PCOC 2019

  1. Brendan Perez (17 year old 11th grader from Washington)
  2. Melina Sarion (13 year old 8th grader from New Jersey)
Melina Sarion, Wendy Zeichner (President of OrigamiUSA), and Brendan Perez.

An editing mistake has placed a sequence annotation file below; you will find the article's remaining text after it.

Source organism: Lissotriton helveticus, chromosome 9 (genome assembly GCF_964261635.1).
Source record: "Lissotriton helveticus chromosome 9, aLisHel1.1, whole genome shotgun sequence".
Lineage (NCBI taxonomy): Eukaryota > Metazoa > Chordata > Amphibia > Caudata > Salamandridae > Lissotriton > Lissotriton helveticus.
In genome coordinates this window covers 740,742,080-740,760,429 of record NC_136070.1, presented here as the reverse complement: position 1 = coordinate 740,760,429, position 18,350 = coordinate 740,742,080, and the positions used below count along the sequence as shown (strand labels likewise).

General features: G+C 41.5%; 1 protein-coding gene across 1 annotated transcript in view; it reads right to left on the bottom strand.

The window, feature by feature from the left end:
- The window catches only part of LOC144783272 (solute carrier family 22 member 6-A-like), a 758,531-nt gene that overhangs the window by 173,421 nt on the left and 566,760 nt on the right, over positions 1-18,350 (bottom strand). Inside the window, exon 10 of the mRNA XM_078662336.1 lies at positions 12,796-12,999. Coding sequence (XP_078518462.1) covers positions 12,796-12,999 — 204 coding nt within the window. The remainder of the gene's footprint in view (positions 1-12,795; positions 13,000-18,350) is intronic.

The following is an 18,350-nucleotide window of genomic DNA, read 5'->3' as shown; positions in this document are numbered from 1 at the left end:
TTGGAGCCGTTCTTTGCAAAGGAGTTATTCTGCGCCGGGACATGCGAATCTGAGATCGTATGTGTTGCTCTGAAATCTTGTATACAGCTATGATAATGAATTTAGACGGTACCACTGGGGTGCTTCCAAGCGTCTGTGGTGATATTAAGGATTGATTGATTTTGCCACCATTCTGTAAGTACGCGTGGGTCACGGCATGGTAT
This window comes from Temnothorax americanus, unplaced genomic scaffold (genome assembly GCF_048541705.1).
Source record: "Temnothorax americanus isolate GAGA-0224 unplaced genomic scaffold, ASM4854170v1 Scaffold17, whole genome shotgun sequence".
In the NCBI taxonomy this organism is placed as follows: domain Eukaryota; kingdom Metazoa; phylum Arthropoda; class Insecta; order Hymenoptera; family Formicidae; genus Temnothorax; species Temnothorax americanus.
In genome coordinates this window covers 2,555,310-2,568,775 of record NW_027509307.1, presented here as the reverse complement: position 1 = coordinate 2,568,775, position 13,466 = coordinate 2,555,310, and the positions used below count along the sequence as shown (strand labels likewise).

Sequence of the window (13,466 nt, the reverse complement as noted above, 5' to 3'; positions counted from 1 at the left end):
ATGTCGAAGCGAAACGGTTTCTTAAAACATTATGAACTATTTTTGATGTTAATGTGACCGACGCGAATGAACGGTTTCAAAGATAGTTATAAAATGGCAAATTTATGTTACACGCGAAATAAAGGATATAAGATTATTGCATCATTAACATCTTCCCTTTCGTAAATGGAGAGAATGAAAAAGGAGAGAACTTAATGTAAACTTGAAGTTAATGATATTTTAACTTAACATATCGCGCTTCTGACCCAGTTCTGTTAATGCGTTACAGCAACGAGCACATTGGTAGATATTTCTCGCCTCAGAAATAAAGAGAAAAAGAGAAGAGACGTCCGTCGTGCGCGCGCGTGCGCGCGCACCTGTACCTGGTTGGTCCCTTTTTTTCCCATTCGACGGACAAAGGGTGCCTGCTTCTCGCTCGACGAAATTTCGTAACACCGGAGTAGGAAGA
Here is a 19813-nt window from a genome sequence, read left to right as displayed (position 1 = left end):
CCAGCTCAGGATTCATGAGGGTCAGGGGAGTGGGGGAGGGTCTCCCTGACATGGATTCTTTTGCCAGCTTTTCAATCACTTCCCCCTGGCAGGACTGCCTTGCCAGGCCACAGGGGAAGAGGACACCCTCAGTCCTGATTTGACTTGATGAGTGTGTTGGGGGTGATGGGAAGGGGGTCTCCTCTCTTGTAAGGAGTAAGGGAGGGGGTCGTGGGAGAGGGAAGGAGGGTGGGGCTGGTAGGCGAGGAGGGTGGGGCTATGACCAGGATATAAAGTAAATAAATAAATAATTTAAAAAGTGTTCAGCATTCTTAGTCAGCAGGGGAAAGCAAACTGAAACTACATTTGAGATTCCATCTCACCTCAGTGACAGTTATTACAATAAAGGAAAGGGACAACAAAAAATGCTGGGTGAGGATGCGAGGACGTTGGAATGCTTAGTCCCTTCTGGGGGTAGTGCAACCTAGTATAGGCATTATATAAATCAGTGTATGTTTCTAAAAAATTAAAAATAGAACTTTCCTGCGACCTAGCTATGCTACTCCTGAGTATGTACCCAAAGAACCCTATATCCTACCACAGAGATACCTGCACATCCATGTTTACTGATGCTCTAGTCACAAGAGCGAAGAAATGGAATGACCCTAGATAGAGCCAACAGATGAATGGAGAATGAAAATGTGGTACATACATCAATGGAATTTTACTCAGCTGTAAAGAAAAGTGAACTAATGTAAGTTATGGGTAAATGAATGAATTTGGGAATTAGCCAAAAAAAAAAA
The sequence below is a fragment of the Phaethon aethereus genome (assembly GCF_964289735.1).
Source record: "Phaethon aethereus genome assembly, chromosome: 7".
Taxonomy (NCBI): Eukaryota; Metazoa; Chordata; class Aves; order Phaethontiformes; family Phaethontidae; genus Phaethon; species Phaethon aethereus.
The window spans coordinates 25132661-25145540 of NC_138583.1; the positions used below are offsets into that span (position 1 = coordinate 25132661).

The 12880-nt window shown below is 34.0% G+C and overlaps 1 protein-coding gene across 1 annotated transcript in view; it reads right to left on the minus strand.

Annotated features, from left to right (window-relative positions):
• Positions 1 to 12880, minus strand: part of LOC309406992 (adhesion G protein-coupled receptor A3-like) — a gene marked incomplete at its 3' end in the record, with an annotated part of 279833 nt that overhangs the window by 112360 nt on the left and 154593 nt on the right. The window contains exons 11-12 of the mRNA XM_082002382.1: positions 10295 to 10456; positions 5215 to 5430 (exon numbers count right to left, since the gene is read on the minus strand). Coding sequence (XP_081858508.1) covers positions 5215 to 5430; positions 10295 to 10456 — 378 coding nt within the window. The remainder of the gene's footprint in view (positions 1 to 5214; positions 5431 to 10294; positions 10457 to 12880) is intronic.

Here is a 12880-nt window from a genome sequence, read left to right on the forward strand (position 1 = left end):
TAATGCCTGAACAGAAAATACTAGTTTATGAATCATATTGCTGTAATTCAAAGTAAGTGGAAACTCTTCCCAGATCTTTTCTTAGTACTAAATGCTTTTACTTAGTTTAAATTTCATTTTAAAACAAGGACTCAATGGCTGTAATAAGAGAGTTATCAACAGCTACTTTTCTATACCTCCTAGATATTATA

Brendan’s mom borrowed an easy kid origami book from the library when he was 4. After making everything in that book, they went to a used book store where he saw the book "Origami Bugs and Beasts" by Manuel Alvarez. His mom did buy the book for him despite warning him that it was going to be too hard. At first he cried inconsolably because he couldn't fold any of the designs, and it was way too advanced for his parents to help. By the age of 6, he had taught himself how to fold the creatures in that book and has been folding ever since. It is no surprise, then, that Brendan also loves mathematics and puzzles. In the past three years he has designed numerous mechanical wooden puzzles. Origami has greatly influenced his love of mathematics. He can see endless applications of the mathematics of origami and hopes to do research and have a career in this area.